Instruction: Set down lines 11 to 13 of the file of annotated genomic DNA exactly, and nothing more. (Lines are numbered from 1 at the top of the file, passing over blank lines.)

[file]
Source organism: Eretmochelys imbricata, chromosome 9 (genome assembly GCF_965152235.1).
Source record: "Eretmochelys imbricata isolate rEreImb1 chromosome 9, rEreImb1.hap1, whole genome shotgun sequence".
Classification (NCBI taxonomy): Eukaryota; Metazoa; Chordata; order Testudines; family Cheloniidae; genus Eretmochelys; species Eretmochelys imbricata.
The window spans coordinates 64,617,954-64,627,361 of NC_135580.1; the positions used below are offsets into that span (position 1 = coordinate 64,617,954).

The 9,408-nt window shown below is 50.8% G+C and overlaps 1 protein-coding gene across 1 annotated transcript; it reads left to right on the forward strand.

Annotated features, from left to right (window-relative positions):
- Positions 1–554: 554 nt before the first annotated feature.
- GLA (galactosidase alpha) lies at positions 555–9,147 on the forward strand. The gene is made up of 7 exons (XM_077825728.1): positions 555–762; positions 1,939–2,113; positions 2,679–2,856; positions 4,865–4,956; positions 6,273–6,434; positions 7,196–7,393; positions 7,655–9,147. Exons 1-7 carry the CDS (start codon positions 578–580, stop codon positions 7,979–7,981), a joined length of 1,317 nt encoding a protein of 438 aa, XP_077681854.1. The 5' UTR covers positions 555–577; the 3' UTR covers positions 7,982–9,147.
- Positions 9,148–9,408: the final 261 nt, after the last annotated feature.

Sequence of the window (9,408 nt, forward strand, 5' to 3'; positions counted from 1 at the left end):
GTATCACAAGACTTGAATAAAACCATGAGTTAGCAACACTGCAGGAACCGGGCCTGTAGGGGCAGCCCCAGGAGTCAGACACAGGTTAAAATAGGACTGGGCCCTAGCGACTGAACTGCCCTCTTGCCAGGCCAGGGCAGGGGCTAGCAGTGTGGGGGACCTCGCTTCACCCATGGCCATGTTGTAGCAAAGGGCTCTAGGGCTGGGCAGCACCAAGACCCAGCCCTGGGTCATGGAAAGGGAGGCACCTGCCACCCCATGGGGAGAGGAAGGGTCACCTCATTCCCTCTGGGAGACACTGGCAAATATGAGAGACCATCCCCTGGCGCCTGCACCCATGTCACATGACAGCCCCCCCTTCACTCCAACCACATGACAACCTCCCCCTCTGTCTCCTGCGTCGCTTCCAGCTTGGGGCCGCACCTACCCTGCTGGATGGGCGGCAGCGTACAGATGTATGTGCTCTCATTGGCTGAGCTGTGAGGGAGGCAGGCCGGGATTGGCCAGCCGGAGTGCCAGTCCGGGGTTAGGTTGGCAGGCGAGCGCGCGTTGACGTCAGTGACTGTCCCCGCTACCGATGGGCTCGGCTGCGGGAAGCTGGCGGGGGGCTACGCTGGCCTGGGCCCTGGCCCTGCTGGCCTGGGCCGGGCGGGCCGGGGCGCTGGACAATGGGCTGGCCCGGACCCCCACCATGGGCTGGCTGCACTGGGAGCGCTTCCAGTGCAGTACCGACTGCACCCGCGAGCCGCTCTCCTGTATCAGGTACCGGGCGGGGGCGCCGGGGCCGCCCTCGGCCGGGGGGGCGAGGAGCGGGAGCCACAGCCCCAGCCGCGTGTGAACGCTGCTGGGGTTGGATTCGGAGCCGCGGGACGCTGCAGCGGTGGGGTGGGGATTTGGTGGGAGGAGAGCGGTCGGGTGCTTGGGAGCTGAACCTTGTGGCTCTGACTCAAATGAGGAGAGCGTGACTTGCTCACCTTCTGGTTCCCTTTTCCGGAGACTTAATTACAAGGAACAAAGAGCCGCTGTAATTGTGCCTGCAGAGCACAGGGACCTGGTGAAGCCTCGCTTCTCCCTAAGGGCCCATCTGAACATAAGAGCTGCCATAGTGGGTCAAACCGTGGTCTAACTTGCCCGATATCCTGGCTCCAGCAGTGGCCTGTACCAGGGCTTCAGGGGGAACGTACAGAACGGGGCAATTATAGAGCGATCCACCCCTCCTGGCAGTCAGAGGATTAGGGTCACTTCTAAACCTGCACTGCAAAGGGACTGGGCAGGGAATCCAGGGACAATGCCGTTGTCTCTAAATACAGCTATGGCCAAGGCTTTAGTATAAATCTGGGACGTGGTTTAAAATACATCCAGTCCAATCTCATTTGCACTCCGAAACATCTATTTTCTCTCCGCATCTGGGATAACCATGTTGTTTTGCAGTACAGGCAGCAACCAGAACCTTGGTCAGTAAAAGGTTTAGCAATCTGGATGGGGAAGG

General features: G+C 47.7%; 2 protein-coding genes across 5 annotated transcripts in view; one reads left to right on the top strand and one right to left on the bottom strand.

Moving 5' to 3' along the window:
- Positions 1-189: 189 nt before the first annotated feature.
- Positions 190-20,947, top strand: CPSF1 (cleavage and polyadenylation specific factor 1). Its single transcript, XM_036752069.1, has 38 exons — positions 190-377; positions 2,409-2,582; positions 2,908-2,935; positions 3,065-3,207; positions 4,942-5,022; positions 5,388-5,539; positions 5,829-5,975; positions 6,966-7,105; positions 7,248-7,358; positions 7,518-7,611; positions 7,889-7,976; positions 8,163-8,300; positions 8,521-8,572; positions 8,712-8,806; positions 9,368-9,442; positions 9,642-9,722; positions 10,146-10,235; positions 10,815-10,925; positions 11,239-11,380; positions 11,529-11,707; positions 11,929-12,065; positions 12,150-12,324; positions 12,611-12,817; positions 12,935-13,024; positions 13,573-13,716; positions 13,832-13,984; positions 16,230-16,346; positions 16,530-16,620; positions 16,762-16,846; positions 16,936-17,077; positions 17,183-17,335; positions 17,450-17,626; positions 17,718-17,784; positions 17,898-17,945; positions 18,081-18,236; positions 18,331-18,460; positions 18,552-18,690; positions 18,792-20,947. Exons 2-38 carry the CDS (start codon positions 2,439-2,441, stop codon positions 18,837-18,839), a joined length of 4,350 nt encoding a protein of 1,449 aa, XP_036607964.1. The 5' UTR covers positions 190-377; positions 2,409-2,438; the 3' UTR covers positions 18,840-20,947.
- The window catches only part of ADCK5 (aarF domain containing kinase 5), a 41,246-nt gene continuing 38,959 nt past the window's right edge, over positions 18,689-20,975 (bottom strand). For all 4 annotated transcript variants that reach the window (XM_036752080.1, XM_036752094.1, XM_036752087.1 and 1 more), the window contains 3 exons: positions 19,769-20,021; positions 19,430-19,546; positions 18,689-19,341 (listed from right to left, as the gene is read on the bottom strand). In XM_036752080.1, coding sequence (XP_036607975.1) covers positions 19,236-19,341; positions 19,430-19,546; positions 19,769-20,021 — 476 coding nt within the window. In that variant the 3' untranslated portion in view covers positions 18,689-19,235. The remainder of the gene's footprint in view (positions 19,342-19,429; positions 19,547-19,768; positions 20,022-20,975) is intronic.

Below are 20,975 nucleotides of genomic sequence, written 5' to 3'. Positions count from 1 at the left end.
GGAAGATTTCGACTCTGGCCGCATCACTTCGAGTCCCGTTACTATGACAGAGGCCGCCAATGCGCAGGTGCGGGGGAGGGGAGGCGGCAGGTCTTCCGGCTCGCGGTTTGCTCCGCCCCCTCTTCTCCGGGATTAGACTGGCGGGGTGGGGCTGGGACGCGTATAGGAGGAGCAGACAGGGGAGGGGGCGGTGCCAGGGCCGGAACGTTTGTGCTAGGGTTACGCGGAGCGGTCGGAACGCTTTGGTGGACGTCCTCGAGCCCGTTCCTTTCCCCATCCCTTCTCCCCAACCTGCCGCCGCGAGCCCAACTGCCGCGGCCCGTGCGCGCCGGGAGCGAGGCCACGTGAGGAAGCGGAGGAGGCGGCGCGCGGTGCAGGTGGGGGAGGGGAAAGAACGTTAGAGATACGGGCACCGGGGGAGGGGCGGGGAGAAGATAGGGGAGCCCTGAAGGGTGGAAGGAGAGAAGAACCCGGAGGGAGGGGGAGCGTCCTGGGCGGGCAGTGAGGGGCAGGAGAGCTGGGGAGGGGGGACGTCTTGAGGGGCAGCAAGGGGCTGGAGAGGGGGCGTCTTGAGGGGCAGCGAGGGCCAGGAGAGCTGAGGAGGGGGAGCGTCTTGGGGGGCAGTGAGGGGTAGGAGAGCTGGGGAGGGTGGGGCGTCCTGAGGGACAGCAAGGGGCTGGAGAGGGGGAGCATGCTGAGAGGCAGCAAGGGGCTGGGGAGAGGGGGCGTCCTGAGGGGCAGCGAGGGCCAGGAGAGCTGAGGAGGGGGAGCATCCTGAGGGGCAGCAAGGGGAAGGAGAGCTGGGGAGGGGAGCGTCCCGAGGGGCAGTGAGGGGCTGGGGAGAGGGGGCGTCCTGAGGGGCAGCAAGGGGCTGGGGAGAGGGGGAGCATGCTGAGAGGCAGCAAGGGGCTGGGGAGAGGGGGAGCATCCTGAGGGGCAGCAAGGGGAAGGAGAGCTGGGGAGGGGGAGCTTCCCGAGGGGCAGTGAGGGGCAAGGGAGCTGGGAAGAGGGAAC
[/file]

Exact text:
GTATCACAAGACTTGAATAAAACCATGAGTTAGCAACACTGCAGGAACCGGGCCTGTAGGGGCAGCCCCAGGAGTCAGACACAGGTTAAAATAGGACTGGGCCCTAGCGACTGAACTGCCCTCTTGCCAGGCCAGGGCAGGGGCTAGCAGTGTGGGGGACCTCGCTTCACCCATGGCCATGTTGTAGCAAAGGGCTCTAGGGCTGGGCAGCACCAAGACCCAGCCCTGGGTCATGGAAAGGGAGGCACCTGCCACCCCATGGGGAGAGGAAGGGTCACCTCATTCCCTCTGGGAGACACTGGCAAATATGAGAGACCATCCCCTGGCGCCTGCACCCATGTCACATGACAGCCCCCCCTTCACTCCAACCACATGACAACCTCCCCCTCTGTCTCCTGCGTCGCTTCCAGCTTGGGGCCGCACCTACCCTGCTGGATGGGCGGCAGCGTACAGATGTATGTGCTCTCATTGGCTGAGCTGTGAGGGAGGCAGGCCGGGATTGGCCAGCCGGAGTGCCAGTCCGGGGTTAGGTTGGCAGGCGAGCGCGCGTTGACGTCAGTGACTGTCCCCGCTACCGATGGGCTCGGCTGCGGGAAGCTGGCGGGGGGCTACGCTGGCCTGGGCCCTGGCCCTGCTGGCCTGGGCCGGGCGGGCCGGGGCGCTGGACAATGGGCTGGCCCGGACCCCCACCATGGGCTGGCTGCACTGGGAGCGCTTCCAGTGCAGTACCGACTGCACCCGCGAGCCGCTCTCCTGTATCAGGTACCGGGCGGGGGCGCCGGGGCCGCCCTCGGCCGGGGGGGCGAGGAGCGGGAGCCACAGCCCCAGCCGCGTGTGAACGCTGCTGGGGTTGGATTCGGAGCCGCGGGACGCTGCAGCGGTGGGGTGGGGATTTGGTGGGAGGAGAGCGGTCGGGTGCTTGGGAGCTGAACCTTGTGGCTCTGACTCAAATGAGGAGAGCGTGACTTGCTCACCTTCTGGTTCCCTTTTCCGGAGACTTAATTACAAGGAACAAAGAGCCGCTGTAATTGTGCCTGCAGAGCACAGGGACCTGGTGAAGCCTCGCTTCTCCCTAAGGGCCCATCTGAACATAAGAGCTGCCATAGTGGGTCAAACCGTGGTCTAACTTGCCCGATATCCTGGCTCCAGCAGTGGCCTGTACCAGGGCTTCAGGGGGAACGTACAGAACGGGGCAATTATAGAGCGATCCACCCCTCCTGGCAGTCAGAGGATTAGGGTCACTTCTAAACCTGCACTGCAAAGGGACTGGGCAGGGAATCCAGGGACAATGCCGTTGTCTCTAAATACAGCTATGGCCAAGGCTTTAGTATAAATCTGGGACGTGGTTTAAAATACATCCAGTCCAATCTCATTTGCACTCCGAAACATCTATTTTCTCTCCGCATCTGGGATAACCATGTTGTTTTGCAGTACAGGCAGCAACCAGAACCTTGGTCAGTAAAAGGTTTAGCAATCTGGATGGGGAAGG

General features: G+C 47.7%; 2 protein-coding genes across 5 annotated transcripts in view; one reads left to right on the top strand and one right to left on the bottom strand.

Moving 5' to 3' along the window: